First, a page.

Films — Live-Action 
  • In Agora, Christians destroy the statues in the Library of the Serapeum.
  • In Alexander, the statue of Philip almost topples as it is transported into position. This foreshadows his murder later in the same scene.
  • Bruce Almighty has a variation when Bruce watches a billboard of himself be torn down and set on fire in the midst of a riot he inadvertently caused with his careless power abuse.
  • In Confessions of Boston Blackie, the body of a murder victim is concealed in a counterfeit replica statue of Augustus Caesar and revealed when the statue is toppled.
  • The opening credits of GoldenEye allude to the End of an Age, the end of both the Cold War and the Soviet Union that is, with collapsing statues of Vladimir Lenin and the Kolkhoz Woman and Sexy Silhouettes smashing a hammer & sickle monument, a statue of Josef Stalin and other Soviet statues. An important scene in the movie involves Bond meeting a former colleague from the Cold War days in a dumping ground for all these statues.
  • The symbolic scene in Goodbye Lenin in which an old statue of Lenin is being flown away by a helicopter.
  • Kenneth Branagh's adaptation of Hamlet ends with the destruction of the statue of the old king Hamlet.
  • In Lage Raho Munna Bhai, a gangster poses as a historian specialising in Gandhism but is then haunted by Gandhi himself. When he is asked in a lecture what should be done to a boy desecrating Gandhi's statue, Gandhi tells him to encourage people to topple his statue and remove his pictures, but to keep him in their hearts.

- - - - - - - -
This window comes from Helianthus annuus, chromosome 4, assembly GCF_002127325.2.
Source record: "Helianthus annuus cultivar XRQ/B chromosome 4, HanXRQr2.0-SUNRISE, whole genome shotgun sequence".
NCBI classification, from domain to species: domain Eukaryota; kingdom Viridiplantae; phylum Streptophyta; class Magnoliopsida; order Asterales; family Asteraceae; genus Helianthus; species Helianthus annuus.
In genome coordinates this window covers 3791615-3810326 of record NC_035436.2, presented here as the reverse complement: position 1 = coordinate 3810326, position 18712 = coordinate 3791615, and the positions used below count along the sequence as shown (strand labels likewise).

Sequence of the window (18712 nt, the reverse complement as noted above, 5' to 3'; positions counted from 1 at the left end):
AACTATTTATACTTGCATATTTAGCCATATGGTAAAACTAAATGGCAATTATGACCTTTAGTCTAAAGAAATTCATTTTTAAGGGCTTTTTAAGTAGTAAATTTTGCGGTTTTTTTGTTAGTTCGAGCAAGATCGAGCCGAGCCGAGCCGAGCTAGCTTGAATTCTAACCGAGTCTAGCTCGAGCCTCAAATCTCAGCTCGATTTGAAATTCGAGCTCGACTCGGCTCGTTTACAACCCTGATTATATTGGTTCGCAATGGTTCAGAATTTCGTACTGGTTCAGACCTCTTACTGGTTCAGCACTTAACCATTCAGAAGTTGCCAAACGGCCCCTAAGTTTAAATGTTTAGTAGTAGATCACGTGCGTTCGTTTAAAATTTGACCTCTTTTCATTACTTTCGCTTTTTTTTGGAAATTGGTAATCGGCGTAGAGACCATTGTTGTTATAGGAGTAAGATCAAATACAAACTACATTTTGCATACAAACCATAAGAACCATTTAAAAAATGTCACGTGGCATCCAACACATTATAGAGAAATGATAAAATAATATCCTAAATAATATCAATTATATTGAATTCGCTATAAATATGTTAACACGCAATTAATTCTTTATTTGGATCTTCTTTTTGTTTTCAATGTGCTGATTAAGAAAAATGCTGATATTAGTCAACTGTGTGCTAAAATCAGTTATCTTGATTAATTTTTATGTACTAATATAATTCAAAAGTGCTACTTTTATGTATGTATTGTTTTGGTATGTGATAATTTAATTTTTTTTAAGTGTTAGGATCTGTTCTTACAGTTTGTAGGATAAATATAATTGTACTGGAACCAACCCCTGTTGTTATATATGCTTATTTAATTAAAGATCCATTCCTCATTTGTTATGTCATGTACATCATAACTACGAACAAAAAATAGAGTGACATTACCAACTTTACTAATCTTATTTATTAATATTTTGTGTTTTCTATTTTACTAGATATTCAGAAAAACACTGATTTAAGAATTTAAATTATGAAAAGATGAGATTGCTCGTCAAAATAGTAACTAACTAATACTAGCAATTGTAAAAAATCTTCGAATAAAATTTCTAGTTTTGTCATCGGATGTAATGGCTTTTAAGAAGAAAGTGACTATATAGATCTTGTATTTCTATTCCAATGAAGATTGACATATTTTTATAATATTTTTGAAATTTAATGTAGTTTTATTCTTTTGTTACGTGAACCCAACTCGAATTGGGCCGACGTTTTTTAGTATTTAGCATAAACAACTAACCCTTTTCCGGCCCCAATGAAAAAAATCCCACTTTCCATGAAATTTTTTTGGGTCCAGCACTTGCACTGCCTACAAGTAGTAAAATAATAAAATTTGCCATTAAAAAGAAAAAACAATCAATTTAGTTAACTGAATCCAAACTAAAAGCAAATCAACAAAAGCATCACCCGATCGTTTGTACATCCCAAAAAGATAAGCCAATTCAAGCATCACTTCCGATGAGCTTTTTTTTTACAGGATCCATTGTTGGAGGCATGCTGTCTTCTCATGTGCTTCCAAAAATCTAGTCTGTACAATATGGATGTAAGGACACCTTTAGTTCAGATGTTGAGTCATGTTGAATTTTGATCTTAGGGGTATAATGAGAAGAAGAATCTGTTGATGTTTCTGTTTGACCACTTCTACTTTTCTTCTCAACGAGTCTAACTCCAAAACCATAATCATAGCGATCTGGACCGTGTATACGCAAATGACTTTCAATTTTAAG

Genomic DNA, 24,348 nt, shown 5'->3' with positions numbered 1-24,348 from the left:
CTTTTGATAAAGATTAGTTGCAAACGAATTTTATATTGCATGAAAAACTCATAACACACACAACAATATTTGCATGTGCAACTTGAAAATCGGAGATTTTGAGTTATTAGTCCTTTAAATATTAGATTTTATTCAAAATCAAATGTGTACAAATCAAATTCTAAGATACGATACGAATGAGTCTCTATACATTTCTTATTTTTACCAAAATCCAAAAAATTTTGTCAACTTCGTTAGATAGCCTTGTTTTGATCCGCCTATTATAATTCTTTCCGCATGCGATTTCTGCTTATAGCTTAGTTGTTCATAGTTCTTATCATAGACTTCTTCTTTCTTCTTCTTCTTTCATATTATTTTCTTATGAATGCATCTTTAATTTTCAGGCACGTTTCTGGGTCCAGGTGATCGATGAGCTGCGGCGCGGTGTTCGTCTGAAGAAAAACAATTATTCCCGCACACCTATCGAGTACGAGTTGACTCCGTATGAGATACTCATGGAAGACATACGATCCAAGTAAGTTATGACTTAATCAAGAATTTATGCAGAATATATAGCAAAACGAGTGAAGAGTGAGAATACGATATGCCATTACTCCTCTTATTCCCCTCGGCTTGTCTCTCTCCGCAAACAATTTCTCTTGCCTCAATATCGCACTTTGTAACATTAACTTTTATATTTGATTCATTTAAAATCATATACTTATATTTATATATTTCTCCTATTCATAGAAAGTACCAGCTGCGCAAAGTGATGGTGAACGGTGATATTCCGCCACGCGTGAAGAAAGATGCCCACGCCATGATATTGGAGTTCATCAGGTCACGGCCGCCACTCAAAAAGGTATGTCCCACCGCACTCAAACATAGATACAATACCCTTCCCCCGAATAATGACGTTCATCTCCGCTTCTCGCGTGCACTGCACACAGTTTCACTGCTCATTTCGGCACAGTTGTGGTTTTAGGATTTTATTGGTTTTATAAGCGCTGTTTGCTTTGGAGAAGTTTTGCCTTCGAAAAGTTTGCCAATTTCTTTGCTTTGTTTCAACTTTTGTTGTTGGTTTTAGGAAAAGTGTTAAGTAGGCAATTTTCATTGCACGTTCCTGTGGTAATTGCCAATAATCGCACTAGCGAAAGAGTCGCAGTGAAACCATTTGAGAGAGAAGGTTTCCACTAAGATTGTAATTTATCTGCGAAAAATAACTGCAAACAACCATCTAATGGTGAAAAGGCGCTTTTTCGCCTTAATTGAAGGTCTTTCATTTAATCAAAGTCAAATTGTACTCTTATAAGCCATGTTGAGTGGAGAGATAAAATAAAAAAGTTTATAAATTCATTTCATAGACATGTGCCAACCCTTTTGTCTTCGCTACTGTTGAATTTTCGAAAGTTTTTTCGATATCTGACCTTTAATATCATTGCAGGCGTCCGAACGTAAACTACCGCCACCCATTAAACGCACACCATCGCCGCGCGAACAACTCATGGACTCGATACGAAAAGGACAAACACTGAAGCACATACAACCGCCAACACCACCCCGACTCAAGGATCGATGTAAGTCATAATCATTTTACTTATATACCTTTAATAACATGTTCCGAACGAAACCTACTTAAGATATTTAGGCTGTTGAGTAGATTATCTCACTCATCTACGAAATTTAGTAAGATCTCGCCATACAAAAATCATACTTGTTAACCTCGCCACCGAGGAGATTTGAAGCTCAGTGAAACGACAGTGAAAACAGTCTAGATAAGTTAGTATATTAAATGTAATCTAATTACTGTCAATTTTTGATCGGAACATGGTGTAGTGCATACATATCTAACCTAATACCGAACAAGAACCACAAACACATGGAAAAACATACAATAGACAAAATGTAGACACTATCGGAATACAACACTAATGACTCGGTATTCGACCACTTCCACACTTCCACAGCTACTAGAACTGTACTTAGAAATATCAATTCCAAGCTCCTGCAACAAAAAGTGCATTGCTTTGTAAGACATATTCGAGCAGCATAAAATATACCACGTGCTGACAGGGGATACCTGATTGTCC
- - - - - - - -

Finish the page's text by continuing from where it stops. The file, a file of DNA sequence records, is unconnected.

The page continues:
• In the opening sequence of Die Morder sind unter uns ("The Murderers Are Among Us"), filmed in post-WWII Berlin, Susanne walks past a shattered statue of a mother and child.
  • In Naplo apamnak anyamnak ("Diary for My Mother and Father"), a statue of Stalin is toppled.
  • October starts with a toppling of a statue of Tsar Alexander III, demonstrating the overthrow of the Russian monarchy in March 1917.
  • Planet of the Apes (1968) has the iconic image of the partially buried Statue of Liberty, providing The Reveal that the planet is actually Earth All Along, and humankind fell a long time ago.
  • The special edition of Return of the Jedi adds scenes of celebration upon the Death Star II's destruction and the Emperor's demise, and among them is a scene on Coruscant with a mob tearing down a statue of Emperor Palpatine in the background.
  • The Scorpion King: A large statue of Memnon at the front of his palace is destroyed when the palace gets blown up.
  • In Twilight of the Ice Nymphs, Dr. Solti has lost a leg before the start of the film, after the statue of Venus fell on it. At the end of the film Zephyr is crushed to death by the falling statue.